Express news service
HYDERABAD: It had been just over a year since B Kanakaiah started driving his brand new taxi, when COVID-19 hit, dashing his hopes of earning a decent income.
Kanakaiah is among the thousands of taxi drivers who have faced the impact of COVID. As of March 2020, almost all IT workers started working from home. His earnings were affected and this resulted in a delay in the payment of IMEs to his vehicle, which was eventually seized.
By the time he mustered the courage to start from scratch and spent over Rs 1 lakh on formalities, including paperwork, the IT company, citing that his vehicle was over three years old, did not respond to his request. .
âI was earning over Rs 60,000. These two years have brought us despair. Despite all the efforts, I find it difficult to make a living with around Rs 22,000 in private bookings. Many of my friends have already gone to d ‘Other professions, like taking Some people’ s vehicles pick up dust, as some now drive freight cars, ambulances and private drivers, âsaid taxi driver Kankaiah, a resident of Amberpet.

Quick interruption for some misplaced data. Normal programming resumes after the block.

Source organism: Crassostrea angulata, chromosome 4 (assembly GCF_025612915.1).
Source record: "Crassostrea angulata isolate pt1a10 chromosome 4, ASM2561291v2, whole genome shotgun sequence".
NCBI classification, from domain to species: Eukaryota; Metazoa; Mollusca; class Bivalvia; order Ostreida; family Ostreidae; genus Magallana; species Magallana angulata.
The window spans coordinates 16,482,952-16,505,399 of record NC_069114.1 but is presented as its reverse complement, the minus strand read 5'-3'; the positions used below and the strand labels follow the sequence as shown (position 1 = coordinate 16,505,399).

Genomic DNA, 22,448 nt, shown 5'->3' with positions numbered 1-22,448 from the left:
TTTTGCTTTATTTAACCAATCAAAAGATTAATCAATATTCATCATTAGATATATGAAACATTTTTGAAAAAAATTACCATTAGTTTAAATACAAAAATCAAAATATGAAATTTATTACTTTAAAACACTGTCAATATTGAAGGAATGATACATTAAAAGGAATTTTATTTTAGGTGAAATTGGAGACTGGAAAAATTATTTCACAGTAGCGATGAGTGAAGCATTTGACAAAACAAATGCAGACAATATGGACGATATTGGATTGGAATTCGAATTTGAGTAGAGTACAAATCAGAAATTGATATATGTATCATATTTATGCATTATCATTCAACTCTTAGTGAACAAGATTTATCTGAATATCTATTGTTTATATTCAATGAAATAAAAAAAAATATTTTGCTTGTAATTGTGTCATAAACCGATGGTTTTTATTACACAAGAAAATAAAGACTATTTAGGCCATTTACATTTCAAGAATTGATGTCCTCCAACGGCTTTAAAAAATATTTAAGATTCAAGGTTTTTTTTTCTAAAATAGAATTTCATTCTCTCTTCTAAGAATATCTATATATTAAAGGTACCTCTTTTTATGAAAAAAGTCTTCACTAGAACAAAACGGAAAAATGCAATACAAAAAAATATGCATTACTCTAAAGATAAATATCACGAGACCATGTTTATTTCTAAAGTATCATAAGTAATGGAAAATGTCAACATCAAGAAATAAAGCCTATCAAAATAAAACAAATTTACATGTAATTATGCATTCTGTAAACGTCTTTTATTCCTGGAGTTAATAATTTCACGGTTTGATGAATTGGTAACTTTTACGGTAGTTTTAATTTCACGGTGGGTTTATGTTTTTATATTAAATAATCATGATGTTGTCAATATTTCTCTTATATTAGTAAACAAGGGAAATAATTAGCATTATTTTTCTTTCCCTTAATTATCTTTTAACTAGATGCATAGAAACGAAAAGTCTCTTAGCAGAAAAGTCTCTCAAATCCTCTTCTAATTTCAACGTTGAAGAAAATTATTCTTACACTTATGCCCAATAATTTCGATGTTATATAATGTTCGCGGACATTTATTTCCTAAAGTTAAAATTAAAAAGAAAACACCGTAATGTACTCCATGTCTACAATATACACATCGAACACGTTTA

According to the Telangana Taxi and Drivers Joint Action Committee (JAC), there were some 35,000 taxis commuting between IT workers in the IT corridor to different destinations, before COVID.
V Sudhakar, another taxi driver, is unable to maintain his own vehicle and is hired as a driver for a family. âI was earning between Rs 20,000 and Rs 25,000 and now I’m getting close to half. After the second lockdown was lifted, we hoped to work for an IT company. Losing hope as some of my friends from Malakpet and other places have joined as day laborers, as this can ensure them a regular salary to support families, âhe said.
Most of the drivers have already sold their vehicles, while others have kept their vehicles off the road fearing the authorities and unable to afford the costs of renewing papers. “Most continue to be harassed by financiers and the government has not provided any support,” said JAC chairman Shaik Salauddin.